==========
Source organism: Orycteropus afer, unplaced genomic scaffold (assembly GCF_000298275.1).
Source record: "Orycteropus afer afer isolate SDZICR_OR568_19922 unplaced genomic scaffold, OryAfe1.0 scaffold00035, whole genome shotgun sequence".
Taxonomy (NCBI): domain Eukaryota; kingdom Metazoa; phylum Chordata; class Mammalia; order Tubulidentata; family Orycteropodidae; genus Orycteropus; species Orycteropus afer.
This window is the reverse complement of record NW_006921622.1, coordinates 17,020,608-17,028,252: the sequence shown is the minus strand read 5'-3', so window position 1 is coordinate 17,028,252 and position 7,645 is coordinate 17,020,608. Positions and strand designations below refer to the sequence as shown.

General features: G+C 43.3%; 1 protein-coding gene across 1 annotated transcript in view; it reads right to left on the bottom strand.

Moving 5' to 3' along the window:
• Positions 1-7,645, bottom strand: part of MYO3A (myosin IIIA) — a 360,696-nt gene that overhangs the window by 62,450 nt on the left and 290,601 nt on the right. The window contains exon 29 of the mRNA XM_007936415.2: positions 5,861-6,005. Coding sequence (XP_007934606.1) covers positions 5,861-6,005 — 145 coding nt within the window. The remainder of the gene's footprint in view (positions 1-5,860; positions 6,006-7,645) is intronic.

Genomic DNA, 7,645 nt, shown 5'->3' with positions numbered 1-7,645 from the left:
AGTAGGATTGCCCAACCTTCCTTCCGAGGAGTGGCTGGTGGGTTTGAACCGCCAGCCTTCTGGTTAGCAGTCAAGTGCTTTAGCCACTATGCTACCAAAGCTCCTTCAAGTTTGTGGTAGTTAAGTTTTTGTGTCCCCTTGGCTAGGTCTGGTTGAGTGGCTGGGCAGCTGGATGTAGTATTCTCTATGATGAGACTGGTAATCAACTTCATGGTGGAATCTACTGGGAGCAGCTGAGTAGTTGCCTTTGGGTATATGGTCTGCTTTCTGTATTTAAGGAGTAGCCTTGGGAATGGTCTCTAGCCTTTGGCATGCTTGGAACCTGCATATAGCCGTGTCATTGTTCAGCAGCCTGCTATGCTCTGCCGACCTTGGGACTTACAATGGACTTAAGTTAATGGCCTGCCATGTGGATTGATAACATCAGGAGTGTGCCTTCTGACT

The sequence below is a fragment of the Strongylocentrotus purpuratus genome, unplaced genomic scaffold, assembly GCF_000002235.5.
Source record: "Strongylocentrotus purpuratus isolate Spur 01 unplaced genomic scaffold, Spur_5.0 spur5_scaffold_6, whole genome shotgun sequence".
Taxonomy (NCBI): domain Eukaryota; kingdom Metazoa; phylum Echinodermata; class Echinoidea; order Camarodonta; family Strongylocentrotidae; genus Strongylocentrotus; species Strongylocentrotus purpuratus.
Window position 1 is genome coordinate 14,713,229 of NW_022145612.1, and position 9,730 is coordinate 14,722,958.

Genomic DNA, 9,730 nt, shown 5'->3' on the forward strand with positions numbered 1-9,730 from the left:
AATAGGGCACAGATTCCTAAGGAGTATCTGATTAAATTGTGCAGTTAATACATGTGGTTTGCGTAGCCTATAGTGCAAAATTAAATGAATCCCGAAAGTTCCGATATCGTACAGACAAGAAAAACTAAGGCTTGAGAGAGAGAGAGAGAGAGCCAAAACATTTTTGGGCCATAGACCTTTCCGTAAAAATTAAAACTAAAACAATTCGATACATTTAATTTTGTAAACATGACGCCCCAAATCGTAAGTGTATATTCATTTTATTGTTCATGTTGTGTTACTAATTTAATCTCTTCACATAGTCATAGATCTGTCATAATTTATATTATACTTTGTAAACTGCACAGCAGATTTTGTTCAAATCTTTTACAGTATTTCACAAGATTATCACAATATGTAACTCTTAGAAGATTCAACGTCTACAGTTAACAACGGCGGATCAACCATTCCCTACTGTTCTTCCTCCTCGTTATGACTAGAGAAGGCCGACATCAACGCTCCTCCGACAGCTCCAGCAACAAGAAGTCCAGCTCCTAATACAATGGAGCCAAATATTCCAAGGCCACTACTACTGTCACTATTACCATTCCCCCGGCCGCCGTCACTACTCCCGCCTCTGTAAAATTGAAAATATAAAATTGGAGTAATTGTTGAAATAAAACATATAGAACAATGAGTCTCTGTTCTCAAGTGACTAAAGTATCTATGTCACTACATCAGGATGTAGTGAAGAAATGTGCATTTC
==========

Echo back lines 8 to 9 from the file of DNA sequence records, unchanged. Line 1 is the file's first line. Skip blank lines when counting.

Genomic DNA, 7,645 nt, shown 5'->3' with positions numbered 1-7,645 from the left:
AGTAGGATTGCCCAACCTTCCTTCCGAGGAGTGGCTGGTGGGTTTGAACCGCCAGCCTTCTGGTTAGCAGTCAAGTGCTTTAGCCACTATGCTACCAAAGCTCCTTCAAGTTTGTGGTAGTTAAGTTTTTGTGTCCCCTTGGCTAGGTCTGGTTGAGTGGCTGGGCAGCTGGATGTAGTATTCTCTATGATGAGACTGGTAATCAACTTCATGGTGGAATCTACTGGGAGCAGCTGAGTAGTTGCCTTTGGGTATATGGTCTGCTTTCTGTATTTAAGGAGTAGCCTTGGGAATGGTCTCTAGCCTTTGGCATGCTTGGAACCTGCATATAGCCGTGTCATTGTTCAGCAGCCTGCTATGCTCTGCCGACCTTGGGACTTACAATGGACTTAAGTTAATGGCCTGCCATGTGGATTGATAACATCAGGAGTGTGCCTTCTGACT